Heckled By ParrotsBlue Sky WritingRebecca K. O'Connor

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Peregrine Take – Successful Conservation Might Lead to New Beginnings

There was a time when the peregrine falcon was considered a natural resource and a beloved partner to falconers. We trapped young birds on the beach during their first migration, flew them and hunted with them for a season, releasing them to return on the migration, just as wild as before.  I have been told that there is nothing to compare to a beach bird and I have throughout my falconry career lamented that I would never know this for sure.

Helen, the woman I would want to be were I in the UK, wrote a beautiful post about the history of beach birds, complete with a link to the LIFE photos (bless Google for making these available). And Isaac writes of the very real possibility of passage take returning to Florida (other states are following) but with the brutal opposition with which it is being met. Please read his post and consider the arguments.  (And HT to Rachel Dickinson who also linked to Helen and has a great blog.)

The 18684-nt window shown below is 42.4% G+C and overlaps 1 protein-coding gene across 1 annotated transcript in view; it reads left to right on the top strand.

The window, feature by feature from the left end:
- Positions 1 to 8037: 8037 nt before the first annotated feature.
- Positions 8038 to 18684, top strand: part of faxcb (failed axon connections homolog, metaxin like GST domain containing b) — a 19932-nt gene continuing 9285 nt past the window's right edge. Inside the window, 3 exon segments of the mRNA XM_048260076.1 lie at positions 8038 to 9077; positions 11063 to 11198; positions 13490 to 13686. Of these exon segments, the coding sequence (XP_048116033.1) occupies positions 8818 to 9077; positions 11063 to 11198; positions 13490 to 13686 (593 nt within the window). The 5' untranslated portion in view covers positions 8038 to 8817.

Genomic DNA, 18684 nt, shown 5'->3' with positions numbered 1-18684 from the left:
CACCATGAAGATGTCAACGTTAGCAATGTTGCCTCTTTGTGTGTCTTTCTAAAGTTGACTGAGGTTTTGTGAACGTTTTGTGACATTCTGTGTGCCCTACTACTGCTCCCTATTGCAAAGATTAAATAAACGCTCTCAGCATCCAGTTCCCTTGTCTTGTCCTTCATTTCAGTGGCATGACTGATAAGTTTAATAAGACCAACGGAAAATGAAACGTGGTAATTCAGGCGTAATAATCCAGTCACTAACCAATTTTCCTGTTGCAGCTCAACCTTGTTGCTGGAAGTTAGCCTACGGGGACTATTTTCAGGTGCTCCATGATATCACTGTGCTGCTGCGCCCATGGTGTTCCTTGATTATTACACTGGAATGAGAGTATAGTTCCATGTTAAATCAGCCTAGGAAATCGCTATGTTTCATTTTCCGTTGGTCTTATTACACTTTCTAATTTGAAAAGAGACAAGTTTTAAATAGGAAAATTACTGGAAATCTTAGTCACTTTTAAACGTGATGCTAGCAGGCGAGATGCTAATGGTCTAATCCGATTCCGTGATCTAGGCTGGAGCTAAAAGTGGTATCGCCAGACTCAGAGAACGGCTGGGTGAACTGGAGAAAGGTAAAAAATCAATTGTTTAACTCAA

I am just a baby falconer, pushing 40 and a Master, but a youngster in our continuum. Yet I have always lamented the loss of the passage peregrine.

From my memoir, LIFT:     

     “Falconry is a religion and at the center of falconry is a holy war for the peregrine.        

     “Fifty years ago peregrines were considered vermin, to be shot on sight. Many states had bounties that made sighting the gun on narrow wings profitable. Hawks and falcons were thieves that robbed humans of fine game, fattened chickens and lofted pigeons. There were few groups of people who valued the raptor. Yet the falconers valued them more than anyone. To the falconers there was nothing more perfect than a peregrine. Then the sea change came.    

     “In the years before I was born falconry was nearly eradicated for the sake of the peregrine. The cosmopolitan falcon had remained a stead-fast beloved to the falconer for more than three thousand years, but during the years of my childhood these birds nearly disappeared from North America. The falconers were just as mystified as the conservationists and then horrified when the blame was placed on their sport, on the few that loved them the most. Falconers were named nest-robbing soulless pirates.